Growing up, I was taught that we should help those in need, especially those in serious need. Helping others in need is at the core of most of the great world religions including Christianity, Islam, and Judaism. But when being a Good Samaritan becomes extremely dangerous, even mortally dangerous, is there ever a time when it is morally ok to stop providing care to those in extreme need, especially when the mortal danger comes from the very people you are trying to help?
Last year when the German Chancellor opened up the borders of her country to allow in a million refugees fleeing conflicts in the Middle East for the very lives and for the lives of their children, I applauded her action. “This is humanity at its best!” I thought.
I just turned on the news to see that there has been another killing spree, this time in a mall in Munich. The details about the shooter are not yet available. We don’t know yet if this is the act of a mentally unstable person, an act of work place violence, or an act of terror. But, earlier this week, a young refugee in Germany used an ax and a knife to attack innocent passengers on a train. This young man had been taken in as a refugee by the German people, had been given shelter and care for two years by a German family, and had been given “Good Samaritan” assistance by the German government. Yet, we now know that this young refugee committed his brutal, barbaric act in the name of Islamic terrorism—attacking the “Good Samaritans” who had helped rescue him from the conflicts in his home country.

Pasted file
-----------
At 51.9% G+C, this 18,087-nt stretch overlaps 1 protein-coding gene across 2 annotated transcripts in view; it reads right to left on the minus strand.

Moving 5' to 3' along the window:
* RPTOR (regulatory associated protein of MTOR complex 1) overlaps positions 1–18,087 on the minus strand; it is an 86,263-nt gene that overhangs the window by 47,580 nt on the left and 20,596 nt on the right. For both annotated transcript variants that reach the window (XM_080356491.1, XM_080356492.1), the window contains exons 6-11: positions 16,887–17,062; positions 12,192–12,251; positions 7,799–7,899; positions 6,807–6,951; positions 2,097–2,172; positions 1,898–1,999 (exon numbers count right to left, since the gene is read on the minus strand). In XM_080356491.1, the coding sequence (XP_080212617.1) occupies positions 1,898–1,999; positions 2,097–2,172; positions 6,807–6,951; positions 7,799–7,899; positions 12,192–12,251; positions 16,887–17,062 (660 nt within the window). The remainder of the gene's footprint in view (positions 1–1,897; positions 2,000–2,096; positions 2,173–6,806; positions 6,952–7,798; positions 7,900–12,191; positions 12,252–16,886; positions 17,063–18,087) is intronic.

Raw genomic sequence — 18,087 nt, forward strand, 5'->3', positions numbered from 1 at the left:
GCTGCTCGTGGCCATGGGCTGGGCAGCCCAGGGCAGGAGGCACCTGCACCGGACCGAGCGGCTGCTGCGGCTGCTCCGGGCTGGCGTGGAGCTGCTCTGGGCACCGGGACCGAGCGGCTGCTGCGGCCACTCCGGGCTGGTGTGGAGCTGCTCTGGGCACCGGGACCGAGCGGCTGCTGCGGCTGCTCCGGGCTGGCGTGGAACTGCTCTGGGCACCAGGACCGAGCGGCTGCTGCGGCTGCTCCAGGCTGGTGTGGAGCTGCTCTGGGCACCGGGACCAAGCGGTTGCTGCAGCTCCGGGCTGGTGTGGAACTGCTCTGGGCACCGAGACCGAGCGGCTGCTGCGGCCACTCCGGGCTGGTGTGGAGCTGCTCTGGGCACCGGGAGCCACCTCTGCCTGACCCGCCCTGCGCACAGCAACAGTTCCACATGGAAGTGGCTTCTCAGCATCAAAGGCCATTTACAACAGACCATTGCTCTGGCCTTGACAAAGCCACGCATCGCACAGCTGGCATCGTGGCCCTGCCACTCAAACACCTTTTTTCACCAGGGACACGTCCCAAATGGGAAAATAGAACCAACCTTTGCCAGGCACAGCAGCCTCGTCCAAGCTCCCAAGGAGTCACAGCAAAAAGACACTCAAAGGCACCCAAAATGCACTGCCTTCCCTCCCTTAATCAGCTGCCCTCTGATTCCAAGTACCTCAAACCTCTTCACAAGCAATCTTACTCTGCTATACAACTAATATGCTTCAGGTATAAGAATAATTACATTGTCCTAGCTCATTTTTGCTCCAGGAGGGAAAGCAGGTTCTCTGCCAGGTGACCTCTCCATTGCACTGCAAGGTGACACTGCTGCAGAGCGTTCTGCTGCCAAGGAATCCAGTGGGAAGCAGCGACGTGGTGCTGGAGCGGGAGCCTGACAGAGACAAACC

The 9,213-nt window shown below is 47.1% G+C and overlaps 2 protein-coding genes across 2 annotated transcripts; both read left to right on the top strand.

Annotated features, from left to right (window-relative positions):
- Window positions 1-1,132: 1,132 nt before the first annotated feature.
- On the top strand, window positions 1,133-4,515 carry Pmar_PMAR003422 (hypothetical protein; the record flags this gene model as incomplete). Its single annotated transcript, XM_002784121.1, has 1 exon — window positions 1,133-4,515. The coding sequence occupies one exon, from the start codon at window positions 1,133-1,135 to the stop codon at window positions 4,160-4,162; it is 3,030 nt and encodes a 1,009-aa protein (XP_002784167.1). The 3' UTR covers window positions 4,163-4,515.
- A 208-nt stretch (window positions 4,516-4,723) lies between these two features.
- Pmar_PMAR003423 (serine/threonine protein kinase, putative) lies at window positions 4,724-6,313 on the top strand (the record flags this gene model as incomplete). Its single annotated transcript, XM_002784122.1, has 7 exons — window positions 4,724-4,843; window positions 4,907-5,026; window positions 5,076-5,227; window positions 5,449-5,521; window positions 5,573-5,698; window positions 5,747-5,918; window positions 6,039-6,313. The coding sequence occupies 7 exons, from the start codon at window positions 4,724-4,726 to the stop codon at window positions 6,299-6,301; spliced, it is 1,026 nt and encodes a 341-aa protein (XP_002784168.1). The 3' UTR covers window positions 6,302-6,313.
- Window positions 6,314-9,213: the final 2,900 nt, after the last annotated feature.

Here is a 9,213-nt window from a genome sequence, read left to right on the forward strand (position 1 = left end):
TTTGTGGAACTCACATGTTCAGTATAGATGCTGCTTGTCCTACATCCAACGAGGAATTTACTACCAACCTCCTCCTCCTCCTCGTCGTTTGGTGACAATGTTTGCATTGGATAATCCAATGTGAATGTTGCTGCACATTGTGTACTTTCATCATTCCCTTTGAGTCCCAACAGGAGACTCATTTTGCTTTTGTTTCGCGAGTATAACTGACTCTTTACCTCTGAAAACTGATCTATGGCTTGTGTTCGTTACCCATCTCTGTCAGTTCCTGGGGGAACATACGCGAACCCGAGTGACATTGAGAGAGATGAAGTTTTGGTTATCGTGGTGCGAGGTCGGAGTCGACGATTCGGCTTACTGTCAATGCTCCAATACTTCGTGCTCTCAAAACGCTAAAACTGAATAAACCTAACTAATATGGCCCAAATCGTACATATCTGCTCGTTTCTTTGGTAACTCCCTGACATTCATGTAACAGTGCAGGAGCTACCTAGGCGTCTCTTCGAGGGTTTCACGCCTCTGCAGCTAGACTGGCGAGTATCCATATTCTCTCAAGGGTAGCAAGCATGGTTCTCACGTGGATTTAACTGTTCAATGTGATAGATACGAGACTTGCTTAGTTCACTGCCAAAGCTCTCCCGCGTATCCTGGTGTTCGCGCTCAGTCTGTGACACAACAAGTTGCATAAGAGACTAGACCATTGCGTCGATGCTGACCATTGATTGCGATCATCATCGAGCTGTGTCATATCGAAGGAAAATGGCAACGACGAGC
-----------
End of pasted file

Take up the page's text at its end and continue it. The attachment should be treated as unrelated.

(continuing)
And this attack comes after the savage slaughter of whole families in Nice, France, last week.
When is being a Good Samaritan not a good idea? I don’t know. It breaks my heart every time I see little children suffering in refugee camps in the Middle East or see the tragic results of attempts by the parents of these children trying to bring them to safety across the Mediterranean to Europe. But it also breaks my heart to see images of refugees and immigrants slaughtering the very people who have given them refuge.
What is the answer?
I don’t know.
But it is very depressing to learn that being kind and compassionate is not always smart.